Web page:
The 95-foot catwalk, located above the jumbotron, supports electrical and mechanical equipment above the center of the arena floor. Dewberry designed more than 75 antennas along the catwalk alone.

Flexibility, Creativity, and Coordination

Working in such a large-capacity venue comes with its own set of challenges, some that Dewberry has also faced when integrating these systems at football stadiums, college campuses, airports, and multiuse complexes. The more people a venue holds, the more stakeholders involved behind the scenes. Balancing the timeline of so many teams can be tricky—everyone needs to perform their work effectively and each group is vying for the valuable and often limited time available for the projects. Frequently, facility upgrades of any kind can only occur during off-hours. With a venue like TD Garden that is constantly hosting high-profile events, those off-hours can be few and far between. Learning to be flexible, nimble, and work among other stakeholders is paramount. For instance, Dewberry had the opportunity to work directly with the venue’s structural engineer on the analysis of the existing catwalk support structure for the proposed equipment as well as in the design and installation of new steel support beams. Dewberry then had to provide coordination between the venue structural engineers, steel fabricators/installers, and AT&T to make sure everyone’s priorities were addressed.  By doing so, the firm was able to meet the needs of AT&T, while making sure the venue’s engineering group was involved and approved of the installation, thus streamlining the installation process and reducing the amount of scheduling and coordination required with the owner.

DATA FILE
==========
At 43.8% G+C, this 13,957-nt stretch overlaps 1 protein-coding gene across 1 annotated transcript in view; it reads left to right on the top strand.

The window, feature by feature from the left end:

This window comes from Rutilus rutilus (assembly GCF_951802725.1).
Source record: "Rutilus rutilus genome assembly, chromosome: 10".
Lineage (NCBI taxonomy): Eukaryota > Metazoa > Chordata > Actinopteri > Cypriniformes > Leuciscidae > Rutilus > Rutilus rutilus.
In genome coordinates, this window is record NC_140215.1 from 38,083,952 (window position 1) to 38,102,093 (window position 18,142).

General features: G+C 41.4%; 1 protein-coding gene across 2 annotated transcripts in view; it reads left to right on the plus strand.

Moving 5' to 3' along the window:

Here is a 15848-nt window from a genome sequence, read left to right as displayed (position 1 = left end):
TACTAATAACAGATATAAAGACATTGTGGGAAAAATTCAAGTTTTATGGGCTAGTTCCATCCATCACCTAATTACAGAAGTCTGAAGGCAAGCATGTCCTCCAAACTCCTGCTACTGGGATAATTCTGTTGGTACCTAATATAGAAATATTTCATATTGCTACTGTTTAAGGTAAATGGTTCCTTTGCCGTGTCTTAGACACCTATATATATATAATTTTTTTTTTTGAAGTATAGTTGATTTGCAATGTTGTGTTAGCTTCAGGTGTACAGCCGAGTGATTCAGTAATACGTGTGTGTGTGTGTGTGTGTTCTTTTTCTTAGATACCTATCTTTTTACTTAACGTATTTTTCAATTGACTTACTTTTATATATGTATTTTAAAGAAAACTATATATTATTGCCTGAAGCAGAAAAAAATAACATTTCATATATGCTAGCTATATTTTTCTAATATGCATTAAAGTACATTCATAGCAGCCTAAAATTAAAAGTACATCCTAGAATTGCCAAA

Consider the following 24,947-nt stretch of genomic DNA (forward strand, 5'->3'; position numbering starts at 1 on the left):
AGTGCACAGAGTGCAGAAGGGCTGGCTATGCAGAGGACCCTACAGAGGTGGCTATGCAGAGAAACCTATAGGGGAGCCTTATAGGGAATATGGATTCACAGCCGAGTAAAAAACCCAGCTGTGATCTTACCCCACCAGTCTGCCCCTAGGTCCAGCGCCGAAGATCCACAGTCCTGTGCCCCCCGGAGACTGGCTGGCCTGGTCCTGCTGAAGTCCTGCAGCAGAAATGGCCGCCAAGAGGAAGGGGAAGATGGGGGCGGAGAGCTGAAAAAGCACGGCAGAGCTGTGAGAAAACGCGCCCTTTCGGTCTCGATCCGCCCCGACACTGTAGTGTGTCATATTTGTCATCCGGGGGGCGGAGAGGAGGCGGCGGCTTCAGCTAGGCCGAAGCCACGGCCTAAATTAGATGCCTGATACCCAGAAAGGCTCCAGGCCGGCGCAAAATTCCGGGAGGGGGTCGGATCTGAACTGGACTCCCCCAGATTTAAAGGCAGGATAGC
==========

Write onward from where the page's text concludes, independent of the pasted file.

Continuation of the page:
In the end, regardless of how fast technology may change and the number of “G”s on your phone, the formula for successful project delivery remains unchanged. Upfront preparation, open stakeholder communication, thoughtful and thorough design, and continuous client support will deliver a successful project for everyone involved.


Damian Schmalz is a senior project manager and professional engineer in Dewberry’s Boston, Massachusetts, office. He has more than 10 years of experience and has a multi-faceted background in civil and telecommunications engineering, specializing in DAS for major transportation systems, large sports/convention venues, university campuses, and high-rise buildings.
Ben Revette is an associate vice president and professional engineer in Dewberry’s Boston, Massachusetts, office. He has been with the firm for 20 years and leads Dewberry’s national telecommunications engineering team.